This issue started with an idea that’s been around awhile — the concept of the “Notre Dame man.” Three decades ago the editors here talked about doing a story that answered the question, “What do we mean by the ‘Notre Dame man?’”
At one time the phrase meant something significant. It was an ideal. I still get a handful of letters each year from alums who have written about a father who has died; they talk about their father’s strong but quiet life and all the good he did. “He was a true Notre Dame man,” they conclude. In the past year or two I have written obituaries of colleagues here, and each time I have thought those three words the best summation of their lives.
So one Thursday at coffee we were talking about this characterization and what traits might fill out that profile. And I told the story of being in grad school in Louisiana in 1974, first week of class, when six or eight of us strangers were standing around, trying to figure out where to get a beer. I hadn’t said a word, but a woman looked at me and said, “You went to Notre Dame, didn’t you?” When I nodded, she said: “My husband went to school there. You guys are all alike.” I didn’t ask what she meant, because I knew.
When that conversation over coffee turned to talk of our next issue, the cover blurb first slipped into my head: Who We Are.
We knew we couldn’t talk about who we are these days without giving proper attention to the Notre Dame woman. Or to the individuality and variety of us all. I mean, we had stories working for the issue on an opera singer and a rancher and the former mayor of Juárez, Mexico, who was caught in the screaming vortex of bloody drug wars. We had a piece by a boldly honest alcoholic woman and an intrepid, soul-stirring priest whose borderland parish is a battleground. You’ve really got to read these.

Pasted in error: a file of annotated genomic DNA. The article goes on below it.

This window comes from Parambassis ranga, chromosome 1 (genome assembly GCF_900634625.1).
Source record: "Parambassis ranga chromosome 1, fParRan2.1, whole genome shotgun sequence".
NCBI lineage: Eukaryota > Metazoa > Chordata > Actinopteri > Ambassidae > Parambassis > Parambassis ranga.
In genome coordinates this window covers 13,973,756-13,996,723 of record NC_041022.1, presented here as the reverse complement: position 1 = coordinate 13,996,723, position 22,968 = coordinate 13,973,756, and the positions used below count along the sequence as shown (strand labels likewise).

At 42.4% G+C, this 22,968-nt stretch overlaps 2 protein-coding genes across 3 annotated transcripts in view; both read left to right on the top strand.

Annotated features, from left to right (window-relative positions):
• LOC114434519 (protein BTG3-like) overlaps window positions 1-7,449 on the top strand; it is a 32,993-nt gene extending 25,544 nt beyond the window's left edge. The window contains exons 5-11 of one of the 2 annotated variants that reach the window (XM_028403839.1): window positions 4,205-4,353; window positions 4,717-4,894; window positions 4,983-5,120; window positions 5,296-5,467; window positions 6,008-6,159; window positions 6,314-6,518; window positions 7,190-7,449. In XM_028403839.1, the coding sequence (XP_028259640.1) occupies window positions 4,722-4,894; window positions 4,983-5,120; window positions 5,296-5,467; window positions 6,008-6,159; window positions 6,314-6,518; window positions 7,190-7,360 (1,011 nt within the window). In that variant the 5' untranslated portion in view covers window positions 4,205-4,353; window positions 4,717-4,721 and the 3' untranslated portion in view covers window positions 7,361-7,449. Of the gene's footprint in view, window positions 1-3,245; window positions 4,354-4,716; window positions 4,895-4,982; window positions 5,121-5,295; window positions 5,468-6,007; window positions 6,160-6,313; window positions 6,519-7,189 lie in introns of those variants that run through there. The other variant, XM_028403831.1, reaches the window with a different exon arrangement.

I am well aware of the homogeneity that reigns among Notre Dame people, but I have also loved the diversity. I like that Ralph McInerny and Dick McBrien, Charles Rice and Peter Walshe have been influential voices here. I am fine knowing that at least two Domers work in the Obama White House while others will never forgive Notre Dame for the president’s honorary degree. When I speak to Notre Dame gatherings, I always note early on that those of us gathered here would probably disagree on any number of provocative topics: Who could expect unanimity among 133,000 alumni?
But we are all of us.
The main reason I came here to work was because I wanted to be part of a large group of uplifting people intent on making the world a better place. It just seemed less daunting, more powerful to think collectively than to ponder the impact of one little life. Even when faced by those Notre Dame people who confound me, I am heartened by their noble intentions, the values behind their thinking. Passion of conviction is a good thing. So is kindness.
I have also seen through the years that even if the individual pieces are dissimilar and distinctly drawn, the mosaic accommodates the differences and makes cohesive sense.
We’ve got a mixed bag of people in this issue, showing us who we are by telling individual stories. We didn’t choose the best, the goodest, the most famous. We picked out a representative cast of characters, folks doing interesting things.
We know we missed people. We’d welcome your telling us who and letting us know why. There are always more magazines to do.
Meanwhile, take a look at those seven pages of faces. Look close. In those eyes and grins and generations of faces is the humanity we have in common. Be glad of it — that while the portrait keeps changing, the family album endures.